Alan Baker has won the Benson & Hedges illustrators gold award, Gold Creative Circle award, Silver Campaign Press award. He also gained a IRA/CBC. Childrens Choice award & was a Flair Creative match winner. He has also written and illustrated over 40 books of his own, six of which have been chosen for the book of the year list. These include the Little Rabbit series which have sold over 750,000 copies to date worldwide. White Rabbit's color book was a 2008 IBBY choice. His working method consists of a pencil rough with final artwork rendered using traditional methods - watercolour, pen and ink, airbrush, and crayon. The illustration is produced as separate elements and then composed and colour adjusted in photoshop using layers.
Question: What drew you to illustration/design? Alan: I started out on the sensible road of science, then in 1970 with £35, I hitch-hiked to Afghanistan and back. I ended up stuck out there, very ill and pennyless. It was a life changing experience. I had always loved art, and came home filled with the energy and drive needed to really focus everything into doing what I loved most in the world. It was the best decision I ever made. Question: Do you have any formal design training? Alan: I went to Croydon college of art [foundation] which I loved. Then on to Brighton to do illustration. However I didn't connect well at college, [I worked by myself at home] so found my own way. I was grateful to be given that time and a grant. I later taught part-time there. On my first week, I was asked to set a project and later do a crit. Having never been to one, I didn't know what a crit was. Question: Where do you live now & what drew you there? Alan: Just outside Telscombe village, near Brighton, high up on the south downs overlooking the sea. It's peaceful, windy and beautiful. Question: You live & work in an unusual house & towers, please tell me about it. Alan: I bought it about 25 years ago. The original part was built in the late 1920s, so not that old. It was relatively small then. I then added extensions and towers. When the first tower was built, I remember standing inside looking up - this was before the floorboards and ceiling had been put in, so it was a hollow shell. It looked fantastic. So about 2 years ago I built the end tower [furthest away in the ariel photo]. This has a 35ft high ceiling, it's got hundreds of small plaster cast patterns stuck on it, and looks quite like the inside of a mosque. It took 6 months to build. I have since bought more land around the house and planted several thousand trees.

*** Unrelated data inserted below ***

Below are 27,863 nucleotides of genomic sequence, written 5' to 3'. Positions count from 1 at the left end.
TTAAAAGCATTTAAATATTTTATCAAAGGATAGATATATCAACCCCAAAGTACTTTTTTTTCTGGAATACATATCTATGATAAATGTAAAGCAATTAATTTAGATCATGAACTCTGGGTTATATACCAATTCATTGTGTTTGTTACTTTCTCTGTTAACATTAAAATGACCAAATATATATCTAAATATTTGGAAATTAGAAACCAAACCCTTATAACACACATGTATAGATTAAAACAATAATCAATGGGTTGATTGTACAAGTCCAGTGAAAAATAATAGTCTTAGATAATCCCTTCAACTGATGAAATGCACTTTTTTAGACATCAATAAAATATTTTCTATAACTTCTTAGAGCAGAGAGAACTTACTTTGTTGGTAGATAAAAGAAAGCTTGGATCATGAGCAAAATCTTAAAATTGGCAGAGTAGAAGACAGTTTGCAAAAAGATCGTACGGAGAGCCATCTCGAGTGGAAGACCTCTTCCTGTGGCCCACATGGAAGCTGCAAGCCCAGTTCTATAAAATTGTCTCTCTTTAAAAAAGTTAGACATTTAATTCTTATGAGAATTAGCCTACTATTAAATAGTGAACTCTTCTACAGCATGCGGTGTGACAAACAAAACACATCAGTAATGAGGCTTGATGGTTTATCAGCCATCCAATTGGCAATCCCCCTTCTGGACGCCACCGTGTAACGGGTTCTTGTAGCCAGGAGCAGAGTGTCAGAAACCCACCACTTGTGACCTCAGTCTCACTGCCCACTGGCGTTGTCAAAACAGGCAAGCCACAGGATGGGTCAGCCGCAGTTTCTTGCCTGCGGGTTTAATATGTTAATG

Question: Describe the view from your studio window? Alan: A garden full of rabbits, and open downland running downhill to the sea. Sometimes in the evening, a view of the Isle of Wight. Question: Who or What is your biggest inspiration? Alan: Mostly contemporary music from the 1960s to now, and looking out of the window. Question: How do you get your ideas? Alan: You seem to just pull them out of the air, but I guess really we are unconsciously stealing from around us. Is this where the word zeitgeist comes in? Question: Do you collect anything? Alan: Lots of things, toy busses, old letterbox money boxes, tin toys, old tins and packaging, old and foreign polo packets, puncture repair outfit tins, records, all kinds of ephemera. Question: Do you keep a scrapbook? Alan: No, but I keep files of reference. Like a badger file and a hands file, and one hundred more. Question: What are your interests outside of illustration? Alan: Recording music and travelling. Question: Tell us about a favourite project you’ve recently completed. Alan: I managed to re-sell the rights to one of my children's books, 'Two Tiny Mice'. Question: Who is/are your art hero/es? Alan: No one thing in particular, but I like a lot of conceptual art [Fluxus, Brit Art etc]. A lot of it is great fun. Question: Who is/are your musical hero/es? Alan: Kinks, Nick Drake, Beatles, Stones, Nirvana, Elbow. Question: If you were not an illustrator, what would you be? Alan: A musician, or maybe a postman with a country round. Question: Have you any hidden talents? Alan: I can have really bad dreams. Question: If you could live anywhere, where would you go? Alan: To the world in the animated Lloyds bank adverts with that funny music. Question: If you won the lottery what would you do with the money? Alan: Buy lots of land and let it grow wild as a sanctuary for plants and animals, no people would be allowed there. Question: Would you continue to illustrate? Alan: Yes, but for myself only. Question: If you could travel back in time, who would be the one person you would want to meet? Alan: My dead father. I didn't like him and he frightened me. I would like to understand him, and therefore myself.
Guardian, Wundermans, BBC, macmillan/kingfisher books, Greys, OUP, Radio Times, Sunday TimesFavourites
: The Saltdean Beach Cafe
: youtube extreme shepherds
: Staedtler mars-lumochrom black pencil crayon
: Anywhere that I haven't been yet